By any measure, our newly reelected president has a great number of issues that will compete for his attention and among which he will have to prioritize. During the presidential campaign we repeatedly voiced concern that Mr. Obama might reprise the full-court press treatment he accorded the Israeli-Palestinian conflict early in his first term, and we can only hope he will focus elsewhere.
Indeed, what economists and politicians on both sides of the political divide are calling a looming economic disaster will certainly be an enormous challenge, while on the foreign policy front Afghanistan, Iran, Russia, China, the Arab Spring, and the growth of extremism in regions of the world like North Africa and Pakistan present formidable concerns that cannot be kept on the back burner.
So we suggest that a little benign neglect is in order when it comes to Israel and the Palestinians. The lesson of the first Obama term is that deep American involvement in trying to bring about a resolution only serves to complicate matters by encouraging unrealistic Palestinian demands.
Indeed, real peace can come only when the Palestinians recognize that Israel has more than paid its dues for a safe and secure homeland through a series of defensive wars against Arab aggression. Consistent with the normal course of human events, these victories must be reflected in any peace formula arrived at through direct negotiations between the two sides without the involvement of an overarching intermediary with goals and solutions of its own.
Yet there is no shortage of attempts to push the U.S. to reassume a robust role. Some see the current escalation of rocket attacks on Israel from Gaza as part of a continuing effort to keep attention focused on the conflict and the need for U.S. involvement. The Palestinian plan to seek observer status at the UN is of a similar nature and also designed to force an early U.S. decision on the course that Mideast policy in a second Obama term will take.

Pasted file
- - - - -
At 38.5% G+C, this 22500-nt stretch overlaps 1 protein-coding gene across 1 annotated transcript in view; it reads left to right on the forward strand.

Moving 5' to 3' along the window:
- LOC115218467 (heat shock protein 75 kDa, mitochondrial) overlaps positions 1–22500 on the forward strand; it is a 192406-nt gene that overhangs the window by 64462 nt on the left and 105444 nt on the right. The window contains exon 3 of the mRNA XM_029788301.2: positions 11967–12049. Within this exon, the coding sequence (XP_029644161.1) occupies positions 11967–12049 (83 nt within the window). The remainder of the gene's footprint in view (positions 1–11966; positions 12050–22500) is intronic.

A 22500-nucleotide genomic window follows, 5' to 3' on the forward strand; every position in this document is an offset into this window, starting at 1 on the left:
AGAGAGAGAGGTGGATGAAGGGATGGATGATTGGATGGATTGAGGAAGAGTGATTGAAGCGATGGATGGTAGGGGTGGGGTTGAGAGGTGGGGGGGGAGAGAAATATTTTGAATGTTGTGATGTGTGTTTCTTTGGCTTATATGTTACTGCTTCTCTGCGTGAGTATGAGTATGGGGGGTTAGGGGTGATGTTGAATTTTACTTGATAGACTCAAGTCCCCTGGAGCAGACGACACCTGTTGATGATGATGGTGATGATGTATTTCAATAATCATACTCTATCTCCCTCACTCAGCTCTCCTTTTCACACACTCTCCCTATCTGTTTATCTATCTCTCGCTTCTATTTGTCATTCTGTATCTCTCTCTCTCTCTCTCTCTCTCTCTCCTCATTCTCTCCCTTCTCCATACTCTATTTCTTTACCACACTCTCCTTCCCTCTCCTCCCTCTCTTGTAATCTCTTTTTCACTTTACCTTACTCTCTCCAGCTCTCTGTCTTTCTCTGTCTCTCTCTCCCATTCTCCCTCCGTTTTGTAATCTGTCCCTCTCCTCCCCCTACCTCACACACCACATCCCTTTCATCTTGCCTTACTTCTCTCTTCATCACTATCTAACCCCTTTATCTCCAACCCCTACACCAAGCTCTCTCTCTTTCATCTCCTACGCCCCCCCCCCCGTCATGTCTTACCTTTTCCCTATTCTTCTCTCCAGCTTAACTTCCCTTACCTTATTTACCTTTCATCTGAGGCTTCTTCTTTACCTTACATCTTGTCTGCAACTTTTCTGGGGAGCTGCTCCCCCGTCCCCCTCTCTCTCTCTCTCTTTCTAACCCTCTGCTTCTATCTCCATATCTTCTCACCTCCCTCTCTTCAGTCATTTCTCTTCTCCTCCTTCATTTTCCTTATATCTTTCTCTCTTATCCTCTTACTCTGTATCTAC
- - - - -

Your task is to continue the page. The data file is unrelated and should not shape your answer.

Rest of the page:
Even before the presidential election, both Palestinian President Mahmoud Abbas and his cheerleaders on The New York Times editorial board seemed intent on rejuvenating the peace process and pushing Israel into key concessions.
Thus, Mr. Abbas created quite a stir recently when in an interview on Israeli TV he seemed to renounce a right of return to Israel for Palestinian refugees. Asked what he considered to be Palestine, he responded that “Palestine now for me is the ’67 borders [sic] with East Jerusalem as its capital. This is now and forever…. This is Palestine for me. I am a refugee, but I am living in Ramallah…. I believe that [the] West Bank and Gaza is Palestine and the other parts Israel.”
Speaking of his having been born in Safed, he said, “It’s my right to see it, but not to live there.” He went on to say that “As long as I am in this office, there will be no armed third intifada. Never…. We don’t want to use terror. We don’t want to use force. We don’t want to use weapons. We want to use diplomacy. We want to use politics. We want to use negotiations. We want to use peaceful resistance. That’s it.”
Mr. Abbas had to have known that all of this would never wash with his colleagues, his constituents and his Hamas rivals – and indeed the uproar that followed his comments forced him to backtrack and clarify that he was only speaking about his personal views. His spokesman, Nabil Abu Rudainah, claimed that the interview was mainly intended to “affect Israeli public opinion.”
But Mr. Abbas seemed to have accomplished what he set out to do. Despite international opposition to his plan to seek non-member observer status for the Palestinian Authority at the UN and Israeli calls for a resumption of negotiations without preconditions, Mr. Abbas has projected himself as a “peace partner” and someone with whom Israel and the United States can work and thus someone to be empowered.
Indeed, Israeli President Shimon Peres quickly responded positively to Mr. Abbas’s initial comments, calling the Palestinian leader “courageous” and “a real partner for peace.”
For its part, The New York Times editorialized on Nov. 4that negotiations between Israel and the Palestinians “are unlikely to resume any time soon,” complaining that “Prime Minister Benjamin Netanyahu of Israel has refused to make any serious compromises, and the two-state solution seems to have a diminishing chance of ever happening” and warning that “Israel, the United States, the Palestinians and the entire region will pay a high price if Israel merely settles more firmly into the role of occupier over a growing Palestinian population that is left indefinitely without any hope of statehood and self-rule.”
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